Posted December 11, 2011
Overview of High Tech Heretic
Clifford Stoll¿s book High Tech Heretic is an interesting book that discusses a topic that has been debated since the early nineteen nineties which is are computers beneficial to students in schools. There are many people who insist that computers are beneficial and many people that say that computers are not needed and hinder the students more than assisting them. Clifford Stoll shows that there has not been a single documented study that proves that computers are doing students any good as well as the fact that there hasn¿t really been a documented study that shows that computers are doing students any harm either. There is not really anything that a computer can do for a student that a good teacher is incapable of doing for a student. Computers are good for gathering information on different topics however they are not required or needed to teach a student and they are not there to encourage students to learn that is what the teacher is supposed to do and yet there is so much emphasis on computers and technology in the classroom.Was this review helpful? Yes NoThank you for your feedback. Report this reviewThank you, this review has been flagged.
Clifford Stoll¿s book High Tech Heretic gives the reader a one sided view of the debate that has been occurring since the nineteen nineties about computers and technology in the classrooms. Clifford Stoll sides with those who believe that technology should not be in the classrooms at all even going into the debate as to whether calculators should be allowed to be used in classrooms. It seems as though Clifford Stoll believes that technology is hindering the students not only in the classroom and in school but also outside in the community in social situations and in the careers that they will have later on in life. Clifford Stoll gives his opinion about technology in the classroom and does not hold back any thought or feeling.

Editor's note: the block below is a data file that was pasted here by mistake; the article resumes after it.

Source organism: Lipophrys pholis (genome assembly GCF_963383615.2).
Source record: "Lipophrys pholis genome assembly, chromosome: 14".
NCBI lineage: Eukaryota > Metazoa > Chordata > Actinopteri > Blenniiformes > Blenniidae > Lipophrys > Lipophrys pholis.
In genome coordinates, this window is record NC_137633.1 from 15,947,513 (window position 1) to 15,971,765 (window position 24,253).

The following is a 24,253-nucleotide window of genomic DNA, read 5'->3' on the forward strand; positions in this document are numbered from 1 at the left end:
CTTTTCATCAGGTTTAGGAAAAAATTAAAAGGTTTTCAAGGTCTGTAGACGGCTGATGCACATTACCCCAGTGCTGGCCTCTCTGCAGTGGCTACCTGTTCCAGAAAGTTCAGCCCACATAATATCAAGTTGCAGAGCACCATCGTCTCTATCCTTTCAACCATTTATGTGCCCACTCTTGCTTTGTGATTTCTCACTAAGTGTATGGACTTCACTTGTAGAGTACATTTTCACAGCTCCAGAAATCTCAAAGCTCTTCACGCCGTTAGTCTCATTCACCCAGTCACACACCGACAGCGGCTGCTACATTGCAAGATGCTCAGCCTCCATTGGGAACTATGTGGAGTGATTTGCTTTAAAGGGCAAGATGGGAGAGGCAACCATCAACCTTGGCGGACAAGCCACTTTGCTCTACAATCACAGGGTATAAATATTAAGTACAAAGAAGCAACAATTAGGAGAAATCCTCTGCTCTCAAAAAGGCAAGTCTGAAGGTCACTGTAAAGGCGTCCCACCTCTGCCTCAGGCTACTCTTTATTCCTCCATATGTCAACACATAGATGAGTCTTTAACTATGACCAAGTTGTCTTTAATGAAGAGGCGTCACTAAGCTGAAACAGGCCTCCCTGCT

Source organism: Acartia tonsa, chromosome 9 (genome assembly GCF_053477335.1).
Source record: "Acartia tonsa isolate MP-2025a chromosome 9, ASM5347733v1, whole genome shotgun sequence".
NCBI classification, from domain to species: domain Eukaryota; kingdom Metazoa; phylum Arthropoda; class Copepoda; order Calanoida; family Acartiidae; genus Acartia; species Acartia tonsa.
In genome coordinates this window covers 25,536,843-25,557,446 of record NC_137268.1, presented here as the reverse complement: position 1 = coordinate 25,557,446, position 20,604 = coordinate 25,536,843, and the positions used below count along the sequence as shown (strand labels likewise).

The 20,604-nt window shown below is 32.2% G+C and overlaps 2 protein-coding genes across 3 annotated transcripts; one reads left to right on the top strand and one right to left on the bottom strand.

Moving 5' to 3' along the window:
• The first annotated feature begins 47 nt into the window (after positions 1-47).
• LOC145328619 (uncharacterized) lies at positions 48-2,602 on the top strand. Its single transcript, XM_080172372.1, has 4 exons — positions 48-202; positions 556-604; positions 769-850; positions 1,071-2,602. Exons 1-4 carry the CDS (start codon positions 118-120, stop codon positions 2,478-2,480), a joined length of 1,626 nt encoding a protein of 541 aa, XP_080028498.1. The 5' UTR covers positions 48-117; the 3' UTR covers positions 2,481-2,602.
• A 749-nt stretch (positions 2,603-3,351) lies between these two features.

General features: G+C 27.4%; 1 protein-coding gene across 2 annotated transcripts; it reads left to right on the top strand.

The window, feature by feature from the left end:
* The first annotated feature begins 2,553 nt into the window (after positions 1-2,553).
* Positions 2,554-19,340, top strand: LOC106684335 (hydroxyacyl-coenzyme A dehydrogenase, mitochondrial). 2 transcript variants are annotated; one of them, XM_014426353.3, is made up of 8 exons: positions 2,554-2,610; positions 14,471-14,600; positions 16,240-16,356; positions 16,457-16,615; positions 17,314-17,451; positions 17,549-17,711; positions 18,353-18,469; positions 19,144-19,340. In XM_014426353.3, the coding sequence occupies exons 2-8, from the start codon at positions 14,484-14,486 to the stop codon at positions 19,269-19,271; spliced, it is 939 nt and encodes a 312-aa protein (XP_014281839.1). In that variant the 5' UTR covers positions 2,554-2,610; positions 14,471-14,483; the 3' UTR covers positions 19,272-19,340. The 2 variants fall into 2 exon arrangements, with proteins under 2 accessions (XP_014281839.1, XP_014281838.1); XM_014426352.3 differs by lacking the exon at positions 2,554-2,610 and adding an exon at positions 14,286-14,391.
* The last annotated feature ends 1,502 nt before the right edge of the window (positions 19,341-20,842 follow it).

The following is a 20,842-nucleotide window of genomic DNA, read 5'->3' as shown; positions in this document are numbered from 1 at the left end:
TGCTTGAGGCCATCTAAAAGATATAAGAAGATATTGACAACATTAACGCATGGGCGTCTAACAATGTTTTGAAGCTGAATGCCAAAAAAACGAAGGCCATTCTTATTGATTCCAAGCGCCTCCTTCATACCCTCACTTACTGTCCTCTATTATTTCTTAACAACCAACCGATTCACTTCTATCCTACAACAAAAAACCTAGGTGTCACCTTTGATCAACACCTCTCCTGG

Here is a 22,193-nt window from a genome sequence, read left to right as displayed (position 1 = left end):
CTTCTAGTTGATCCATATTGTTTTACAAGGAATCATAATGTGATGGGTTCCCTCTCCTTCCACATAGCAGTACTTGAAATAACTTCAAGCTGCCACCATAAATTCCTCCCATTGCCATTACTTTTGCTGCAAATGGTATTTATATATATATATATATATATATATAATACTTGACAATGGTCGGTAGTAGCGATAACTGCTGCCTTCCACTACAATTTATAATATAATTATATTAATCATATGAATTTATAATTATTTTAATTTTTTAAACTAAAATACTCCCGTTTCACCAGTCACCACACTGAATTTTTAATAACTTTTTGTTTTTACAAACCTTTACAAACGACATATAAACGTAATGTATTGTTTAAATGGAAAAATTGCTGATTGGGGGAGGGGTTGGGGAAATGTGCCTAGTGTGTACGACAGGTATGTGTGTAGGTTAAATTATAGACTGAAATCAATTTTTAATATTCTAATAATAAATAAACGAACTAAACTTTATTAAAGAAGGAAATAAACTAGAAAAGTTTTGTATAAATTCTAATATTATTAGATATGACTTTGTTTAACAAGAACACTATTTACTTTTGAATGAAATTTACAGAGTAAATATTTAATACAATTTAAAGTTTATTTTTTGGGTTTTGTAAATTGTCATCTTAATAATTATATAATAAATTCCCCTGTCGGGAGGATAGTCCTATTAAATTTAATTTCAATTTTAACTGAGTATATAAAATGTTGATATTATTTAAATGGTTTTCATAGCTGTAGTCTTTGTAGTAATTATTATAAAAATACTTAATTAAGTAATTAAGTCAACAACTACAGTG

Posted December 9, 2011
High Tech Heretic: An One-Sided Arguement
B.IsaacWas this review helpful? Yes NoThank you for your feedback. Report this reviewThank you, this review has been flagged.
High Tech Heretic Review
In Clifford Stoll¿s book High Tech Heretic it talks about his worries with the usage of technology in today¿s classrooms. His view is mainly that we are misusing them rather than using them for their true purpose. I am a huge advocate for the use of technology in the classroom, but feel that technology should not be the sole resource in a learning environment. There is plenty of software out there that takes away the process of learning the skills necessary for being in a society where everything is a competition.
Being a College Student technology has played a huge role in my Education, and they way Stoll emphasizes the use of technology in the curriculum is a little non- opened minded. He talks about how we shouldn¿t emphasize the concept of learning technology in classroom curriculum because it takes away from other subject areas. His claim is that since students can easily pick up on it there is no need to teach it.
High Tech Heretic was an easy read, but for all the wrong reasons. This book was extremely one sided, lacked a good argument and their were several moments throughout the book where it seemed like he repeated himself a lot. The parts about Education were very repetitious and Stoll could have took out several things throughout the book and shorten the number of chapters. The parts about computer technology were very general in what Stoll discussed and I feel like it was things that were not important to his purpose for this book.
Stoll¿s inconsistency to include both sides of the argument really hurts his credibility in my opinion. It will certainly give you something to think about. Why in the world did I read this? Over all I would give this a book a 5/10 and in my opinion that is being nice. Maybe someone else would like this book, but I was more annoyed with it, than informed.